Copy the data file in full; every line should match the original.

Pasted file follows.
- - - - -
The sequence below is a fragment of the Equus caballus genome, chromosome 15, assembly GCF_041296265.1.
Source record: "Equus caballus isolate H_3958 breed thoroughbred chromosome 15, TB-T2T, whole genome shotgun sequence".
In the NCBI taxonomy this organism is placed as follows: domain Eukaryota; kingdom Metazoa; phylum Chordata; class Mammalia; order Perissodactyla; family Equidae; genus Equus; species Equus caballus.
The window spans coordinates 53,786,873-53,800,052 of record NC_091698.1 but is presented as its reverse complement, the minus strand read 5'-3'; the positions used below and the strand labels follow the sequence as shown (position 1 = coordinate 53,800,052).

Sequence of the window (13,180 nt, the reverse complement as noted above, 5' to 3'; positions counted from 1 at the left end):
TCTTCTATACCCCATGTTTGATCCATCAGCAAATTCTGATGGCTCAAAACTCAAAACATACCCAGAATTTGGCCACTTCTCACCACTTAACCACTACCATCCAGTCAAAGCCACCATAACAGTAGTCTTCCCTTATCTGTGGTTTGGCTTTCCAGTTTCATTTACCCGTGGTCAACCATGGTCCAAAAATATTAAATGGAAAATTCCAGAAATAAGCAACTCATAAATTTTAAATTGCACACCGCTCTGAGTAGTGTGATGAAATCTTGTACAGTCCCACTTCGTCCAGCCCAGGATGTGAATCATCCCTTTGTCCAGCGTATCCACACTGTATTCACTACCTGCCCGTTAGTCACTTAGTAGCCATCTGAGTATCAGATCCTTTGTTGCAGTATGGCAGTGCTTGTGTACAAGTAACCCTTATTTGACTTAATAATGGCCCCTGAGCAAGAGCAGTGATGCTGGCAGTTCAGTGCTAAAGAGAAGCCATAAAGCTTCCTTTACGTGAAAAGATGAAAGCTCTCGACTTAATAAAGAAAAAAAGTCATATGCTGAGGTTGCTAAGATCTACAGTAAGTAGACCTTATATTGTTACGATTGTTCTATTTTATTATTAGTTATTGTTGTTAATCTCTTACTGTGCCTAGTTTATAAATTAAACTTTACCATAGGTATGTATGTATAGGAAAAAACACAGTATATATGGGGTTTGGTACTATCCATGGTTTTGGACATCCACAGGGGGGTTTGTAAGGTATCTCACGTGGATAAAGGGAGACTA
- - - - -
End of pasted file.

The sequence below is a fragment of the Equus caballus genome, chromosome 15, assembly GCF_041296265.1.
Source record: "Equus caballus isolate H_3958 breed thoroughbred chromosome 15, TB-T2T, whole genome shotgun sequence".
In the NCBI taxonomy this organism is placed as follows: domain Eukaryota; kingdom Metazoa; phylum Chordata; class Mammalia; order Perissodactyla; family Equidae; genus Equus; species Equus caballus.
The window spans coordinates 53,786,873-53,800,052 of record NC_091698.1 but is presented as its reverse complement, the minus strand read 5'-3'; the positions used below and the strand labels follow the sequence as shown (position 1 = coordinate 53,800,052).

Sequence of the window (13,180 nt, the reverse complement as noted above, 5' to 3'; positions counted from 1 at the left end):
TCTTCTATACCCCATGTTTGATCCATCAGCAAATTCTGATGGCTCAAAACTCAAAACATACCCAGAATTTGGCCACTTCTCACCACTTAACCACTACCATCCAGTCAAAGCCACCATAACAGTAGTCTTCCCTTATCTGTGGTTTGGCTTTCCAGTTTCATTTACCCGTGGTCAACCATGGTCCAAAAATATTAAATGGAAAATTCCAGAAATAAGCAACTCATAAATTTTAAATTGCACACCGCTCTGAGTAGTGTGATGAAATCTTGTACAGTCCCACTTCGTCCAGCCCAGGATGTGAATCATCCCTTTGTCCAGCGTATCCACACTGTATTCACTACCTGCCCGTTAGTCACTTAGTAGCCATCTGAGTATCAGATCCTTTGTTGCAGTATGGCAGTGCTTGTGTACAAGTAACCCTTATTTGACTTAATAATGGCCCCTGAGCAAGAGCAGTGATGCTGGCAGTTCAGTGCTAAAGAGAAGCCATAAAGCTTCCTTTACGTGAAAAGATGAAAGCTCTCGACTTAATAAAGAAAAAAAGTCATATGCTGAGGTTGCTAAGATCTACAGTAAGTAGACCTTATATTGTTACGATTGTTCTATTTTATTATTAGTTATTGTTGTTAATCTCTTACTGTGCCTAGTTTATAAATTAAACTTTACCATAGGTATGTATGTATAGGAAAAAACACAGTATATATGGGGTTTGGTACTATCCATGGTTTTGGACATCCACAGGGGGGTTTGTAAGGTATCTCACGTGGATAAAGGGAGACTA